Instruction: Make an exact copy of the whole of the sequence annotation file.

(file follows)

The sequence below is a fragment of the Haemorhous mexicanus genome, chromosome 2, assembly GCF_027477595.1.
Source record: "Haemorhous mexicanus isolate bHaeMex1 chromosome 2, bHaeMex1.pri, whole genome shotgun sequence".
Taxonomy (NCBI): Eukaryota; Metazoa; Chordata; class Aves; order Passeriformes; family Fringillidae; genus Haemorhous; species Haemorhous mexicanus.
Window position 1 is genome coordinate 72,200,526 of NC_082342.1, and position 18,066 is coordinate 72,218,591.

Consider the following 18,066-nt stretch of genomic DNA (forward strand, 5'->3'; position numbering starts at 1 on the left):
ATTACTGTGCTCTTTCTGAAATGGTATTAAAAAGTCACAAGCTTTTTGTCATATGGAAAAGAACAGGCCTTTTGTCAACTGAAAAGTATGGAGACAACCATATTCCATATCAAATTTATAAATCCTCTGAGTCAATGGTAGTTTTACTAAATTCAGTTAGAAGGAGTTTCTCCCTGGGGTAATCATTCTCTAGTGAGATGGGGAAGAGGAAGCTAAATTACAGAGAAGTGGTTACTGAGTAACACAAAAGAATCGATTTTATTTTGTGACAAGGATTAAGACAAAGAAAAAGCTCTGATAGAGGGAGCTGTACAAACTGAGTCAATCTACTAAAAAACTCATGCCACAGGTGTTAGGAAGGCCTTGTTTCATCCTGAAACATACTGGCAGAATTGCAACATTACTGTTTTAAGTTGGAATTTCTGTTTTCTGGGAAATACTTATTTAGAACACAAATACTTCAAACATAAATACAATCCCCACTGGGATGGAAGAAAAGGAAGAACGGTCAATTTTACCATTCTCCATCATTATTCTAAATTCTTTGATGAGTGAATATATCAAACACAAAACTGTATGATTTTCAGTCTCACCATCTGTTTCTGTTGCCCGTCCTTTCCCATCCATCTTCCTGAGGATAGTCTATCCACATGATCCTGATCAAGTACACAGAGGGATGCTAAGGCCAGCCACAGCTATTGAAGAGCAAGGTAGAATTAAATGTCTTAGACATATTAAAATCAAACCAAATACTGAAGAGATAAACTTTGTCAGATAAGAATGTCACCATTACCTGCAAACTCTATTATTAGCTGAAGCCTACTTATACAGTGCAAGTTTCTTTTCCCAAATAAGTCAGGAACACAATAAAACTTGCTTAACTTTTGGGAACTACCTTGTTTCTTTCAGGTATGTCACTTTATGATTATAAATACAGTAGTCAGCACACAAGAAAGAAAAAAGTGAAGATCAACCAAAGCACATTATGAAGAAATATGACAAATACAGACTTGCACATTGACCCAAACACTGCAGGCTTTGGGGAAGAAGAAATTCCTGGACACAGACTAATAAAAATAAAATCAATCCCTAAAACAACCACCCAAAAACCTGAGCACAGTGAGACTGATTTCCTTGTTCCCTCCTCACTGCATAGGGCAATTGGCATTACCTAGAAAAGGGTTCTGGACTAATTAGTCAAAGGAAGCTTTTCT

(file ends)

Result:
The sequence below is a fragment of the Haemorhous mexicanus genome, chromosome 2, assembly GCF_027477595.1.
Source record: "Haemorhous mexicanus isolate bHaeMex1 chromosome 2, bHaeMex1.pri, whole genome shotgun sequence".
Taxonomy (NCBI): Eukaryota; Metazoa; Chordata; class Aves; order Passeriformes; family Fringillidae; genus Haemorhous; species Haemorhous mexicanus.
Window position 1 is genome coordinate 72,200,526 of NC_082342.1, and position 18,066 is coordinate 72,218,591.

Consider the following 18,066-nt stretch of genomic DNA (forward strand, 5'->3'; position numbering starts at 1 on the left):
ATTACTGTGCTCTTTCTGAAATGGTATTAAAAAGTCACAAGCTTTTTGTCATATGGAAAAGAACAGGCCTTTTGTCAACTGAAAAGTATGGAGACAACCATATTCCATATCAAATTTATAAATCCTCTGAGTCAATGGTAGTTTTACTAAATTCAGTTAGAAGGAGTTTCTCCCTGGGGTAATCATTCTCTAGTGAGATGGGGAAGAGGAAGCTAAATTACAGAGAAGTGGTTACTGAGTAACACAAAAGAATCGATTTTATTTTGTGACAAGGATTAAGACAAAGAAAAAGCTCTGATAGAGGGAGCTGTACAAACTGAGTCAATCTACTAAAAAACTCATGCCACAGGTGTTAGGAAGGCCTTGTTTCATCCTGAAACATACTGGCAGAATTGCAACATTACTGTTTTAAGTTGGAATTTCTGTTTTCTGGGAAATACTTATTTAGAACACAAATACTTCAAACATAAATACAATCCCCACTGGGATGGAAGAAAAGGAAGAACGGTCAATTTTACCATTCTCCATCATTATTCTAAATTCTTTGATGAGTGAATATATCAAACACAAAACTGTATGATTTTCAGTCTCACCATCTGTTTCTGTTGCCCGTCCTTTCCCATCCATCTTCCTGAGGATAGTCTATCCACATGATCCTGATCAAGTACACAGAGGGATGCTAAGGCCAGCCACAGCTATTGAAGAGCAAGGTAGAATTAAATGTCTTAGACATATTAAAATCAAACCAAATACTGAAGAGATAAACTTTGTCAGATAAGAATGTCACCATTACCTGCAAACTCTATTATTAGCTGAAGCCTACTTATACAGTGCAAGTTTCTTTTCCCAAATAAGTCAGGAACACAATAAAACTTGCTTAACTTTTGGGAACTACCTTGTTTCTTTCAGGTATGTCACTTTATGATTATAAATACAGTAGTCAGCACACAAGAAAGAAAAAAGTGAAGATCAACCAAAGCACATTATGAAGAAATATGACAAATACAGACTTGCACATTGACCCAAACACTGCAGGCTTTGGGGAAGAAGAAATTCCTGGACACAGACTAATAAAAATAAAATCAATCCCTAAAACAACCACCCAAAAACCTGAGCACAGTGAGACTGATTTCCTTGTTCCCTCCTCACTGCATAGGGCAATTGGCATTACCTAGAAAAGGGTTCTGGACTAATTAGTCAAAGGAAGCTTTTCT